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Last Updated on July 10, 2019

How To Be A Successful Person (And What Makes One Unsuccessful)

How To Be A Successful Person (And What Makes One Unsuccessful)

How would you define a successful person?

Perhaps it’s someone who’s ruthless, ambitious or intimidating? Perhaps it’s someone who’s business-minded, apathetic or controlling?

While on the outside, these traits may seem to play a part in what makes up a successful person, in truth it goes a lot deeper than this. There’s a sense of character that we rarely consider or synonymize with success, but it’s these intrinsic traits that are the true driving force behind a highly successful person.

So what are the differences between successful and unsuccessful people? And how to be a successful person?

This article will delve deeper into what qualities define success and failure so you can identify what’s needed for your own path to success.

1. Successful people compliment; unsuccessful people criticize.

Successful people look for positive aspects in others because they understand the importance of cultivating confidence and growth.

Feeling the need to criticize in a way that isn’t serving another constructively is showing a sense of disunity, disallowing the creative energy to flow and stalling success along the way.

2. Successful people learn to forgive; unsuccessful people hold on to grudges.

The art of forgiveness is the art of letting go. Successful people know that to forgive doesn’t mean condoning what someone has done, but rather releasing the negative emotion around it for their own peace of mind. Only then can they move past it and strive harder.

Unsuccessful people tend to hold on to grudges, causing the negative situation and energy to fester away and inevitably affect their success.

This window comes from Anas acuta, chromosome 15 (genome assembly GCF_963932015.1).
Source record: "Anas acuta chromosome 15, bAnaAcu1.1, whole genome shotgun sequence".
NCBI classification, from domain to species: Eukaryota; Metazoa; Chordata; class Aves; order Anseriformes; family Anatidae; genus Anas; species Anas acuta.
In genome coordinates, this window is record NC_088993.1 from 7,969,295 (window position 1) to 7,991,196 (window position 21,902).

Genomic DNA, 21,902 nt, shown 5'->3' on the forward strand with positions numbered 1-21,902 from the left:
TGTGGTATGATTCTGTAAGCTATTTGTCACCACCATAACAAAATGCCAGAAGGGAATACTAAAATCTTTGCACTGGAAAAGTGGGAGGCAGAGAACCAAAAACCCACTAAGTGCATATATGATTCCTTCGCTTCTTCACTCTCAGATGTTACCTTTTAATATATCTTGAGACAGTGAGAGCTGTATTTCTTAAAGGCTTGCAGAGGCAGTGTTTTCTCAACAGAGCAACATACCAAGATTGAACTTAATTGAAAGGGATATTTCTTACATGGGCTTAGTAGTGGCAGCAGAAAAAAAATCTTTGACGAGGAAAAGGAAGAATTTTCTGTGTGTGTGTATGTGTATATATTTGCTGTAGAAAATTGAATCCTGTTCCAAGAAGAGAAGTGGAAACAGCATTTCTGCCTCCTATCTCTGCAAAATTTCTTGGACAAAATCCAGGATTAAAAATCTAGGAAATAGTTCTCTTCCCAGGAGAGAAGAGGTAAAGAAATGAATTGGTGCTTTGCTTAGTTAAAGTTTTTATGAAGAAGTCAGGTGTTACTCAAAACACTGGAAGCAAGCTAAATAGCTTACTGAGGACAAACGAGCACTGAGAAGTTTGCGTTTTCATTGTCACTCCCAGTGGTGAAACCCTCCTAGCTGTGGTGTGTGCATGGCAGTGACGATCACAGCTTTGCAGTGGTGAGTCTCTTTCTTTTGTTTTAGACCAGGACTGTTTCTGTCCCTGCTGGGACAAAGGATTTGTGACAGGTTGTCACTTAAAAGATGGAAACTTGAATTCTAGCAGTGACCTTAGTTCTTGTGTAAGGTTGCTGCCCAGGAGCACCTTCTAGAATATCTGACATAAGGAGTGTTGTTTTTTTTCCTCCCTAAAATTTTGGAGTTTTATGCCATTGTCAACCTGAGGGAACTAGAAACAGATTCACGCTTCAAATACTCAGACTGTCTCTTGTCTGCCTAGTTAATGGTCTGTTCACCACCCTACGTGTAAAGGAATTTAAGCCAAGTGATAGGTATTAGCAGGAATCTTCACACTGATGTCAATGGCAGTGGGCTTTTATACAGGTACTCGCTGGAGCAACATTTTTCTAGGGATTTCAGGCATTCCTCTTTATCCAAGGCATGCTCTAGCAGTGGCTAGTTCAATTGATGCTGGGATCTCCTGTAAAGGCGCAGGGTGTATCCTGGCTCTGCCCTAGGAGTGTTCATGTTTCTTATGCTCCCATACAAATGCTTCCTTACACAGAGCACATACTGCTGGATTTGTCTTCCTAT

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3. Successful people accept responsibility; unsuccessful people blame others.

To be successful, you have to accept that you’re responsible for your actions, your reactions and ultimately your success and failures. This creates a mindset of empowerment and control.

Good outcomes are easy to take responsibility for, but when you realize the bad outcomes are also down to you, you can swiftly redirect to a better path and grow from the experience.

Unsuccessful people throw the blame onto others when things don’t go to plan. By doing this, they are not identifying with their own power and fall into victim mode resulting in the inability to see the opportunities for creating personal growth and therefore creating more success.

4. Successful people follow through with their habits; unsuccessful people say they do but in reality don’t.

Success is down to consistent habits and successful people know this and stick to them. They create a positive morning routine, they may meditate, they may take time to journal or plan out goals. They do this every day.

Unsuccessful people also know the importance of positive habits but they just don’t stick to them in a consistent way. They don’t make them a priority, create a lack of dedication, or just simply believe they’ll be successful without them.

5. Successful people want others to succeed; unsuccessful people want others to fail.

Highly successful people know that other people’s success doesn’t diminish their own. They look at people’s achievements and celebrate them because it’s about focusing on the element of thriving which ultimately benefits everyone.

Sometimes people don’t outwardly say they want someone to fail and may even seem to celebrate another’s success. But deep-down there is an element of jealousy or hope for failure. This comes from a lack mentality, triggering self-limiting beliefs about their ability to succeed and playing the comparison game.

6. Successful people keep a ‘to-be’ list; unsuccessful people don’t know what they want to be.

Successful people focus, not just on what they want to do, but also how they want to be. This stems from knowing the importance of personal growth within the journey to success and becoming a person capable of achieving that success.

Unsuccessful people tend to focus on the end goal without giving much thought to the person they want to become to get there. Dismissing this crucial part of success can be one of the major downfalls as working on yourself is paramount to creating a successful life.